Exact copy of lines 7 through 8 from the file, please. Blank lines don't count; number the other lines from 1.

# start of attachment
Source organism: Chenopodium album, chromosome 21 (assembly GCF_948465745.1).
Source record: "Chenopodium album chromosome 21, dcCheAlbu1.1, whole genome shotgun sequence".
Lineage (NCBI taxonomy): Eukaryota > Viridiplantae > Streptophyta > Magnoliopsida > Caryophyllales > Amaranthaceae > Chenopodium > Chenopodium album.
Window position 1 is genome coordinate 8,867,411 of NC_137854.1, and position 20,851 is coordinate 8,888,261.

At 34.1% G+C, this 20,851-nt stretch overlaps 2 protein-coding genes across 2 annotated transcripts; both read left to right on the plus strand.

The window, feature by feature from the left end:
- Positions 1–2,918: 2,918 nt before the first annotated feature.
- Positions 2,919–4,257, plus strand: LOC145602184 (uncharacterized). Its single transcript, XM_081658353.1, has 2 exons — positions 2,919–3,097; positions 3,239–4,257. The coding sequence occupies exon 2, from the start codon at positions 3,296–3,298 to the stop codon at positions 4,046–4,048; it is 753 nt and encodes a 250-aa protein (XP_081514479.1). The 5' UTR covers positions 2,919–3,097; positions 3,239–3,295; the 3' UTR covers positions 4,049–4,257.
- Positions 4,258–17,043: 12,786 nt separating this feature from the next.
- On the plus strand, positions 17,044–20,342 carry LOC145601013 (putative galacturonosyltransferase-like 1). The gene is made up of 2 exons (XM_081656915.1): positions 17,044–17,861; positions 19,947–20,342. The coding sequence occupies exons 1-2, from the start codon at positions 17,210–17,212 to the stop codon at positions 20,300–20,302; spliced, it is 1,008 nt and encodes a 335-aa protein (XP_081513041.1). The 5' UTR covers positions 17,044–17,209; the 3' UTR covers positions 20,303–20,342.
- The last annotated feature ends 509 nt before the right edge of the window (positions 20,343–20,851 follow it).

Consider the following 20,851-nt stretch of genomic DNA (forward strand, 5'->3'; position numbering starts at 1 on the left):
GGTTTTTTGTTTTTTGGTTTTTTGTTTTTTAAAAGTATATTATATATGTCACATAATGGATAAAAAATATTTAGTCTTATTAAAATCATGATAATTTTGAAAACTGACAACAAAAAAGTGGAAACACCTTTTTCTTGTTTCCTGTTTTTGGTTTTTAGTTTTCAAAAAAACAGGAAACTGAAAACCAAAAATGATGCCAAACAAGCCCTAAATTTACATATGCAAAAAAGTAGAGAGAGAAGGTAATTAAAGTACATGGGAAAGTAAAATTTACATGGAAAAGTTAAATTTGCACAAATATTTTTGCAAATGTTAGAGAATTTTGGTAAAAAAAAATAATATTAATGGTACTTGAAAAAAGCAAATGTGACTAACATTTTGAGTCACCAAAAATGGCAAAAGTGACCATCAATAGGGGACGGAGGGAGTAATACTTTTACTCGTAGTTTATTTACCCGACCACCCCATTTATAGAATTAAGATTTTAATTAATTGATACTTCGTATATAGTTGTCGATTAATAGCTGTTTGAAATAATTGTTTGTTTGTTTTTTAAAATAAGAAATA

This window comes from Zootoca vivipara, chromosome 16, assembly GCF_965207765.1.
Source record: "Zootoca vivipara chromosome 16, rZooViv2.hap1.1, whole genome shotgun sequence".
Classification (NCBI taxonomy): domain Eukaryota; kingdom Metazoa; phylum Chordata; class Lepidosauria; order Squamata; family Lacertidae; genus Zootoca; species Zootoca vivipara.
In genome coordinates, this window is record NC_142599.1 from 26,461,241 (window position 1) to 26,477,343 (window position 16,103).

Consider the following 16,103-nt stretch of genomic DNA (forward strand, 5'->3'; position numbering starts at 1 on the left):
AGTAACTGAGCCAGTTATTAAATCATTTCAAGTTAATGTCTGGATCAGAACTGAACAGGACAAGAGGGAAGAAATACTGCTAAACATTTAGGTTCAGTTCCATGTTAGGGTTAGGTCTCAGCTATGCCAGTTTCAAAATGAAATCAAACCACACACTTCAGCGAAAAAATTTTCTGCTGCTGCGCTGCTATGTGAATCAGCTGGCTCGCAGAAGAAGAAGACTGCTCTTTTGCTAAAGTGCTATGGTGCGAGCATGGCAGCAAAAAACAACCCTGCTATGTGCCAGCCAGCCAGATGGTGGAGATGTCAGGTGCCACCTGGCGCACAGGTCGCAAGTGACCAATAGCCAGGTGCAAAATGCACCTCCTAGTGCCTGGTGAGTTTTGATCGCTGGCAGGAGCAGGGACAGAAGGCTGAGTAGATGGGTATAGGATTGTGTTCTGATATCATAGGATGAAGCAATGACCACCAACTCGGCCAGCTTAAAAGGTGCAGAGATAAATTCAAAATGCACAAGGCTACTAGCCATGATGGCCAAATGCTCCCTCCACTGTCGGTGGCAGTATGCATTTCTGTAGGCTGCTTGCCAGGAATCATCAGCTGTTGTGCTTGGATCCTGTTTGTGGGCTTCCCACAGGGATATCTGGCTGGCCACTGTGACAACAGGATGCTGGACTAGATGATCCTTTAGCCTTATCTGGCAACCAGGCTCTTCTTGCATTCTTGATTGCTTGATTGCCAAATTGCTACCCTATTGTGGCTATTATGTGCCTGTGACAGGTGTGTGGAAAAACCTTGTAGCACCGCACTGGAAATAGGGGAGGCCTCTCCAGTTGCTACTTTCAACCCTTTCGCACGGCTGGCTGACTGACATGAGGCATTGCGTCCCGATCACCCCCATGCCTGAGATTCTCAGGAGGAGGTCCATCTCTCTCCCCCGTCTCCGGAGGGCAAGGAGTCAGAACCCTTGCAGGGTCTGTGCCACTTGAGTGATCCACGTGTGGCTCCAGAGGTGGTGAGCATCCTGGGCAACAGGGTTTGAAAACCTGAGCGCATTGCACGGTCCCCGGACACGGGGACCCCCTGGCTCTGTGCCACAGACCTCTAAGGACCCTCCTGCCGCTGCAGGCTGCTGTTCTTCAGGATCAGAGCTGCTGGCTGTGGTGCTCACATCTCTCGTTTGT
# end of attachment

- Positions 1–2,918: 2,918 nt before the first annotated feature.
- Positions 2,919–4,257, plus strand: LOC145602184 (uncharacterized). Its single transcript, XM_081658353.1, has 2 exons — positions 2,919–3,097; positions 3,239–4,257. The coding sequence occupies exon 2, from the start codon at positions 3,296–3,298 to the stop codon at positions 4,046–4,048; it is 753 nt and encodes a 250-aa protein (XP_081514479.1). The 5' UTR covers positions 2,919–3,097; positions 3,239–3,295; the 3' UTR covers positions 4,049–4,257.